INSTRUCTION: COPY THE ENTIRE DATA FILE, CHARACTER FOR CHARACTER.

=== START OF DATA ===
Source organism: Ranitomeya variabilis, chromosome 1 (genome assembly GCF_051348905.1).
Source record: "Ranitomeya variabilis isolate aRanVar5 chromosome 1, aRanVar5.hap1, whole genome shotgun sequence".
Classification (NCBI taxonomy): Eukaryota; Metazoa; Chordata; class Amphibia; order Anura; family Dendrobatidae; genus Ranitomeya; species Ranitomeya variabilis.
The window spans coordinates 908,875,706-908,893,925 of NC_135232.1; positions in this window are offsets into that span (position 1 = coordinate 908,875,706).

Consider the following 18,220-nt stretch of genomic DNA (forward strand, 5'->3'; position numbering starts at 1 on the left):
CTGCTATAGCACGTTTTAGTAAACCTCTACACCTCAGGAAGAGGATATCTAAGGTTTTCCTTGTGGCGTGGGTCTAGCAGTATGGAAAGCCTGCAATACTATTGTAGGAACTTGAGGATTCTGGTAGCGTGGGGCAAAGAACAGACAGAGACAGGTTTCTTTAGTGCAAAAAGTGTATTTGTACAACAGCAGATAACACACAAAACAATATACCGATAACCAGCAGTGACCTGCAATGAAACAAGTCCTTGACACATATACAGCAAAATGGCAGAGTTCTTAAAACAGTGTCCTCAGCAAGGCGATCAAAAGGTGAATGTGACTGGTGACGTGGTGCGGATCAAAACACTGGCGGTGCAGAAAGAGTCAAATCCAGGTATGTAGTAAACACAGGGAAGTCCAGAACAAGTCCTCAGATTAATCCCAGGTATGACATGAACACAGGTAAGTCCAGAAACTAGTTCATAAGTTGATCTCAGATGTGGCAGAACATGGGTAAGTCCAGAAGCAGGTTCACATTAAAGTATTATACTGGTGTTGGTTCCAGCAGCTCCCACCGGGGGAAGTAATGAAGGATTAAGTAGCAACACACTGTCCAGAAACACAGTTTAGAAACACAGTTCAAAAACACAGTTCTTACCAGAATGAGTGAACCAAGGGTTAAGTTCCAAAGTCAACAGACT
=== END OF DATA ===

Source organism: Ranitomeya variabilis, chromosome 1 (genome assembly GCF_051348905.1).
Source record: "Ranitomeya variabilis isolate aRanVar5 chromosome 1, aRanVar5.hap1, whole genome shotgun sequence".
Classification (NCBI taxonomy): Eukaryota; Metazoa; Chordata; class Amphibia; order Anura; family Dendrobatidae; genus Ranitomeya; species Ranitomeya variabilis.
The window spans coordinates 908,875,706-908,893,925 of NC_135232.1; positions in this window are offsets into that span (position 1 = coordinate 908,875,706).

Consider the following 18,220-nt stretch of genomic DNA (forward strand, 5'->3'; position numbering starts at 1 on the left):
CTGCTATAGCACGTTTTAGTAAACCTCTACACCTCAGGAAGAGGATATCTAAGGTTTTCCTTGTGGCGTGGGTCTAGCAGTATGGAAAGCCTGCAATACTATTGTAGGAACTTGAGGATTCTGGTAGCGTGGGGCAAAGAACAGACAGAGACAGGTTTCTTTAGTGCAAAAAGTGTATTTGTACAACAGCAGATAACACACAAAACAATATACCGATAACCAGCAGTGACCTGCAATGAAACAAGTCCTTGACACATATACAGCAAAATGGCAGAGTTCTTAAAACAGTGTCCTCAGCAAGGCGATCAAAAGGTGAATGTGACTGGTGACGTGGTGCGGATCAAAACACTGGCGGTGCAGAAAGAGTCAAATCCAGGTATGTAGTAAACACAGGGAAGTCCAGAACAAGTCCTCAGATTAATCCCAGGTATGACATGAACACAGGTAAGTCCAGAAACTAGTTCATAAGTTGATCTCAGATGTGGCAGAACATGGGTAAGTCCAGAAGCAGGTTCACATTAAAGTATTATACTGGTGTTGGTTCCAGCAGCTCCCACCGGGGGAAGTAATGAAGGATTAAGTAGCAACACACTGTCCAGAAACACAGTTTAGAAACACAGTTCAAAAACACAGTTCTTACCAGAATGAGTGAACCAAGGGTTAAGTTCCAAAGTCAACAGACT